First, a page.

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"We strove alike for truth's behoof,
A tottering figure reached the door;
And oackward on the sobbing air
Till far, at the horizon's verge,
» * * • •
In Northern blue and Southern brown,
For in the graveyard's hallowed close
To her and those who clung to her—
Of sympathetic country-folk,
She was a widow, and she wept;
She was a mother, and she smiled;
Her faith with those she loved was kept,
Though still the war-cry, fierce and wild.
No more with this had she to do;
At duty's call to make amends
And o'er her precious graves she built
And underneath were graved the lines:
* * * * #
Peace, with its large and lilied calms,
From rock-bound Massachusetts Bay
And drink, among her dunes and bars,
No more to party strife the slave,
And Philip's first-born, strong and sage,
WIFE, CHILDREN, AND FRIENDS.—W. A. Spencer.
.When thy black-lettered list to the gods was presented—
At the long string of ills a kind goddess relented,
In vain surly Pluto maintained he was cheated,
The scheme of man's penaace he said was defeated,
If the stock of our bliss is in stranger hands vested,
But the heart issues bills which are never protested,
Though valor still glows in his lift s dying embers,
Drops a tear of regret as he, dying, lemembers
The soldier, whose deeds live immorta. in story,
Whom duty to far-distant latitudes sends, With transport would barter old ages of glory
For one happy day with wife, children, and friends.
Though spice-breathing gales on his caravan hover,
The merchant still thinks of the woodbines tnat cover
The dayspring of youth, still unclouded by sorrow,
Alone on itself for enjoyment depends; But drear is the twilight of age, if it borrow
No warmth from the smile of wife, children, and friends.
Let the breath of renown ever freshen and nourish
O'er me wave the willow—and long may it nourish—
MOTHER, HOME, AND HEAVEN.
Mother, Home, and Heaven, says a writer, are three of the most beautiful words in the English language. And truly I think that they may well be called so—what word strikes so forcibly upon the heart as mother? Coming from childhood's sunny lips, it has a peculiar charm; for it speaks of one to whom they look and trust for protection.
A mother is the truest friend we have; when trials heavy and sudden fall upon us; when adversity takes the place of prosperity; when friends, who rejoiced with us in our sunshine, desert us when troubles thicken around us, still will she cling to us, and endeavor by her kind precepts and counsels to dissipate the clouds of darkness, and cause peace to return to our hearts.
The kind voice of a mother has often been the means o/ reclaiming an erring one from the path of wickedness to a life of happiness and prosperity.
The lonely convict, immured in his dreary cell, thinks of the innocent days of his childhood, and feels that though other friends forsake him, he has still a guardian angel watching over him; and that, however dark his sins may have been, they have all been forgiven and forgotten by her.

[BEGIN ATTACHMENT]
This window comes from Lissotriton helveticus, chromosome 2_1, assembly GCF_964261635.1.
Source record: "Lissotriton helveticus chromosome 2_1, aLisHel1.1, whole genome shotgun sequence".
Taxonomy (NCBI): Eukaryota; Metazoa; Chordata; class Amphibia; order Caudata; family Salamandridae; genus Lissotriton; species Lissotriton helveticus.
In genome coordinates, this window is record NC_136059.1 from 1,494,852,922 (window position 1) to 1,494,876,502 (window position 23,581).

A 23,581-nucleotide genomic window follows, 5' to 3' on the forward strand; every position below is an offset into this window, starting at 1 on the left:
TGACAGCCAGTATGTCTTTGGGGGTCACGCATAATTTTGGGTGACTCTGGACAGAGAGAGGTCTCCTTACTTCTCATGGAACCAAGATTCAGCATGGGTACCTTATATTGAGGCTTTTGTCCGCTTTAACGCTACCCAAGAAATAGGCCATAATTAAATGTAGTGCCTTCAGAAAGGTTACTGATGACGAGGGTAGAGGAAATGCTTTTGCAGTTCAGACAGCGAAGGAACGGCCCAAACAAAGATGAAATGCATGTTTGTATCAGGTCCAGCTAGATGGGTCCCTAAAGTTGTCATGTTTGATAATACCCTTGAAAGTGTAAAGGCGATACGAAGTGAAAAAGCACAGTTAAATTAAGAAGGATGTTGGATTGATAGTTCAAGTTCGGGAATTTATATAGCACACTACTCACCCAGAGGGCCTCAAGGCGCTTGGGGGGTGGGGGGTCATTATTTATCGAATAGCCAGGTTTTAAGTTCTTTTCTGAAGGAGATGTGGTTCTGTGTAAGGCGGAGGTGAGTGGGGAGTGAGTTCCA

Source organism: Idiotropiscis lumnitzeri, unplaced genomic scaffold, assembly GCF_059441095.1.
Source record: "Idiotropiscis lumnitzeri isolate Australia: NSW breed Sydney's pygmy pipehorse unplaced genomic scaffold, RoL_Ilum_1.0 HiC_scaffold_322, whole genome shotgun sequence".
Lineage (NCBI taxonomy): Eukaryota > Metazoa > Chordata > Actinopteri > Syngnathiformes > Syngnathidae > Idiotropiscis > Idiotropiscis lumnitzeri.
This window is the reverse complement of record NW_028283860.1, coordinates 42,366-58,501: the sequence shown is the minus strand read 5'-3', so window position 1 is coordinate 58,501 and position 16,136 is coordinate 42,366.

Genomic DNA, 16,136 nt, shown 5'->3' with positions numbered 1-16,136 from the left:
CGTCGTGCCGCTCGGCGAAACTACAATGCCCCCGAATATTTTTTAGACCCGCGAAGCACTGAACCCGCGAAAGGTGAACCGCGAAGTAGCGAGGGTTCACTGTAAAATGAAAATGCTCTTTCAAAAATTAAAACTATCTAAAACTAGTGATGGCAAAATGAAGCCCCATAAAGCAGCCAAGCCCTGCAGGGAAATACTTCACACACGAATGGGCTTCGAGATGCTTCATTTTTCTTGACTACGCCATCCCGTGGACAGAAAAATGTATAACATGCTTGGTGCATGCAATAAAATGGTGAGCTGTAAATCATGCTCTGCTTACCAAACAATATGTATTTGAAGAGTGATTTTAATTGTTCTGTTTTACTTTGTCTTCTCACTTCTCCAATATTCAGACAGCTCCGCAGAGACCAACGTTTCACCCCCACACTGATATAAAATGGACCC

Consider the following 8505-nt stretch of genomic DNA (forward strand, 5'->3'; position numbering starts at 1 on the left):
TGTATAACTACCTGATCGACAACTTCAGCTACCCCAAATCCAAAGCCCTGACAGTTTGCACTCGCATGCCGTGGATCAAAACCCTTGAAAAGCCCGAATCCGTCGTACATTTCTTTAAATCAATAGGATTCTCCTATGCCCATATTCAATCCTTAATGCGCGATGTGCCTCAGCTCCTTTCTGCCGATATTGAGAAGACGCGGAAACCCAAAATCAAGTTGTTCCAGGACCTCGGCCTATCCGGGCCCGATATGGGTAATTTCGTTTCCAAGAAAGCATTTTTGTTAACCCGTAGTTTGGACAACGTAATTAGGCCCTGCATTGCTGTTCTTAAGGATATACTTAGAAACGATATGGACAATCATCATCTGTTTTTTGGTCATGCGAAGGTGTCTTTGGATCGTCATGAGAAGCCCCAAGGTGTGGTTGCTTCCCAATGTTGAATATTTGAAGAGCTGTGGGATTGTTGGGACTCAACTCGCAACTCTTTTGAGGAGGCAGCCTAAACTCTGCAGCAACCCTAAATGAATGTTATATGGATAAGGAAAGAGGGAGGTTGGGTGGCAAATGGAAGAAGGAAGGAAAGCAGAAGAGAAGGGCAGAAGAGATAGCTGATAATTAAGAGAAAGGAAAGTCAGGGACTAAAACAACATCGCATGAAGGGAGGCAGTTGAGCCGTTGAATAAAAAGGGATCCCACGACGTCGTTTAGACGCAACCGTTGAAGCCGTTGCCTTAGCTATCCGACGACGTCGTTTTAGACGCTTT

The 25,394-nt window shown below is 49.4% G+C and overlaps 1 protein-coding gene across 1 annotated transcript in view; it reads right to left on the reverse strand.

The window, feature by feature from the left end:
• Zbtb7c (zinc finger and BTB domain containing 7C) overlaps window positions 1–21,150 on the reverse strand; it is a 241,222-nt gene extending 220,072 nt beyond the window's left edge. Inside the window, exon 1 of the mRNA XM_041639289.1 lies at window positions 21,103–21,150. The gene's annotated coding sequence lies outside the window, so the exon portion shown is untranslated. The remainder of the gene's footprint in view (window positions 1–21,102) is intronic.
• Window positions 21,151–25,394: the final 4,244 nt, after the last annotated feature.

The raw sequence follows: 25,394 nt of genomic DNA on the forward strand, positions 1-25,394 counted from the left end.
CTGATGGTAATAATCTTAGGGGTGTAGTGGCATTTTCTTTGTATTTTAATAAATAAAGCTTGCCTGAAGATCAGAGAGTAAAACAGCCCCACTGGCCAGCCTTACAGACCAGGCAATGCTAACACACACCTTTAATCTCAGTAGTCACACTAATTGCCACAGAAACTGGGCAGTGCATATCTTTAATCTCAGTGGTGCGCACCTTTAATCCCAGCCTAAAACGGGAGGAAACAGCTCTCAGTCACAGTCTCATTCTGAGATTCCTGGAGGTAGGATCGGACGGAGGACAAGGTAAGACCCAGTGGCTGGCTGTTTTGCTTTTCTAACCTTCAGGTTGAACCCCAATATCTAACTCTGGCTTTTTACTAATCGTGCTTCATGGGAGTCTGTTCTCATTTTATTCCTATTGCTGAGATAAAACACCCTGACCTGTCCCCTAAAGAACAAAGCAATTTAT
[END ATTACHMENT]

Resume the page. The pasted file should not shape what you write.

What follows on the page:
Mother is indeed a sweet name, and her station is indeed a holy one; for in her hands are placed minds, to be moulded almost at her will; aye, fitted to shine—not much, it is true, on earth, compared, if taught aright, with the dazzling splendor which awaits them in heaven.
Home! how often we hear persons speak of the home of their childhood. Their minds seem to deliuht in dwelling upon the recollections of joyous days spent beneath the parental roof, when their young and happy hearts were as light and free as the birds who made the woods resound with the melody of their cheerful voices. What a blessing it is, when weary with care, and burdened with sorrow, to have a home to which we am go, and there, in the midst of friends we love, forget our troubles and dwell in peace and quietness.
Heaven! that land of quiet rest—toward which those, who, worn down and tired with the toils of earth, direct their frail barks over the troubled waters of life, and after a long and dangerous passage, find it—safe in the haven of eternal bliss. Heaven is the home that awaits us beyond the grave. There the friendships formed on earth, and which cruel death has severed, are never more to be broken: and parted friends shall meet again, never more to be separated.
It is an inspiring hope that, when we separate here pn earth at the summons of death's angel, and when a few mora years have rolled over the heads of those remaining, ii "faithful unto death," we shall meet again in Heaven, our eternal home, there to dwell in the presence of our Heavenly Father, and go no more out forever.
HALF AN HOUR BEFORE Supper.—bret Harte.
''So she's here, your unknown Dulcinea,—the lady you met on the train,
And you really believe she would know you if you were to meet her again?"
"Of course," he replied, "she would know me; there never
was womankind yet Forgot the effect she inspired; she excuses, but does not
"Then you told her your love?" asked the elder; the young
er looked up with a smile, "I sat by her side half an hour; what else was I doing the
"What, sit by the side o-" a woman as fair as the sun in the sky,
And look somewhere else lest the dazzle flash back from your own to her eye?
"No, I hold that the speech of the tongue be as frank and
as bold as the look, And I held up herself to herself—that was more than she
got from her book."